Perez Hilton is obsessed. Skrillex is a big fan. Big Sean is in her corner. Not bad for newcomer Moxie, a hot, fresh face with killer pipes and that extra something that should make the likes of Rihanna very worried. As Moxie telegraphs her way to the top of the music game with infectious energy, talent beyond her years and artistry that lets you right in, we catch up to talk music, The Brain House and what Buffalo Bill is all about.



9 A.M: Still sleeping.

NOON: Waking up, answering emails, getting some fresh air, getting ready for either a session or a rehearsal.

3 P.M: Either recording, writing, or in rehearsal.

6 P.M: Still there…

9 P.M: …still

MIDNIGHT: Still… maybe hitting up some friends to chill at wherever I’m at. The best parties are always in the studio.

HYDROGEN MAGAZINE: You moved to New York to live with your sister at 13 to pursue your artistic dreams. Pretty ballsy move, tell me about that…

MOXIE: I grew up in a really small town in New Jersey where I never really felt like I fit in. Basically, as soon as I was old enough, I applied to a performing arts school in New York City and moved in with my older sister who was living there at the time. I’m so thankful to have been thrown into art, culture, and independence so young. It completely shaped who I am.

HM: Then you drop out of Columbia and move cross country to Los Angeles to join this songwriting collective, The Brain House. First of all, what was that transition like for you?

MOXIE: The transition was pretty seamless. The boys are not only so spellbindingly talented, but they are actually my greatest friends. My family for life. We got so lucky… to be able to make music with people who you have a deep, soulful connection with is very rewarding. I thank G-d every day for The Brain.

HM: So, The Brain House was put together by Freddy Wexler. What’s it all about?

MOXIE: Freddy started a company called The Brain and signed a bunch of writers, producers and artists a few years ago. We were all from different places but decided to move to LA and move in together – me and 6 guys. The house became this sort of creative commune.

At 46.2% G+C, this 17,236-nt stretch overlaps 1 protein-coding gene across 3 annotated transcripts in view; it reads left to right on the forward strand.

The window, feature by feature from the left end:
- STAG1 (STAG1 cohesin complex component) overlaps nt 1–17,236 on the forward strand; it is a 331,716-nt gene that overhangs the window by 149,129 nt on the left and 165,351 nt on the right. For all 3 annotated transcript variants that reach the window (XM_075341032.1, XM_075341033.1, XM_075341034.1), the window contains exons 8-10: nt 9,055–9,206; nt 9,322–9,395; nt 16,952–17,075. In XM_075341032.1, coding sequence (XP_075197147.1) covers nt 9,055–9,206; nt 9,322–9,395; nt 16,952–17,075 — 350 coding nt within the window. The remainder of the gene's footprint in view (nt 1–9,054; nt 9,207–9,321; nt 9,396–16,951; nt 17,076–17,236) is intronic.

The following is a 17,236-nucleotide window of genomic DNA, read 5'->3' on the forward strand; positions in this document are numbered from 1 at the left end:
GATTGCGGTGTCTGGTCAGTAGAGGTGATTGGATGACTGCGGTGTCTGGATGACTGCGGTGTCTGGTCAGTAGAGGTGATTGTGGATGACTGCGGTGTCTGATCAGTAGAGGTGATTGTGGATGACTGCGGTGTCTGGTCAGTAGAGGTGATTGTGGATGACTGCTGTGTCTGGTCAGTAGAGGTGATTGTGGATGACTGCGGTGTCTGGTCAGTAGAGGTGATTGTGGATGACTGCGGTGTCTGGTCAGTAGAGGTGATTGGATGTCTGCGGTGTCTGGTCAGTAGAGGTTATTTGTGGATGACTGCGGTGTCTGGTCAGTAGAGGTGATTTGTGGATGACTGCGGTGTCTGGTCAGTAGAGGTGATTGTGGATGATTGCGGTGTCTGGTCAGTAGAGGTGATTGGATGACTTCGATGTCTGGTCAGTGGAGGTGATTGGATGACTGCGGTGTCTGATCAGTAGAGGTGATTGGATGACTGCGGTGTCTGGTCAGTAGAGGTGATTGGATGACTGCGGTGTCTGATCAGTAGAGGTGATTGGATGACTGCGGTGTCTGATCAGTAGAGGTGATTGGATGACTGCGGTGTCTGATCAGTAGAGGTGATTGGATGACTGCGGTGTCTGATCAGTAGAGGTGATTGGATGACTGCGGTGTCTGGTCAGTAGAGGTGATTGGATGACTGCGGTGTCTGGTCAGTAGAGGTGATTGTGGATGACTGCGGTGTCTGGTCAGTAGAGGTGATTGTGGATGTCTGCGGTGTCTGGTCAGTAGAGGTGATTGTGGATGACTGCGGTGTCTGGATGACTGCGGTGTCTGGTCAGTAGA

HM: Was it hard for the group to gel in the beginning? Egos? Clash of ideas, personalities? That creative chemistry needed to make magic – was that hard to come by or did it click instantly?

MOXIE: We clicked instantly… pretty much a love-fest. It was a really cool thing to see 7 strangers from all different places come together like we had known each other our whole lives – so much mutual respect and appreciation on all fronts. I kind of became their temp mother even though I was one of the youngest… they all call me Mama Mox.

HM: Who are some of your musical influences, artists that really opened you up creatively?

MOXIE: I found my voice through listening to a lot of Motown and Soul. As a young kid at home, I was surrounded by classics like The Temptations, Stevie Wonder, Al Green, Marvin Gaye, The Four Tops. I was also extraordinarily obsessed with Michael Jackson… who continues to inspire me.

HM: Your sound in 3 words…

MOXIE: Raw. Passionate. Drum-heavy.

HM: You collaborated with Benny Cassette (Kanye West, Yeezus), when you released a 5 song mix tape, R.P.Y. Tell me about putting that tape together.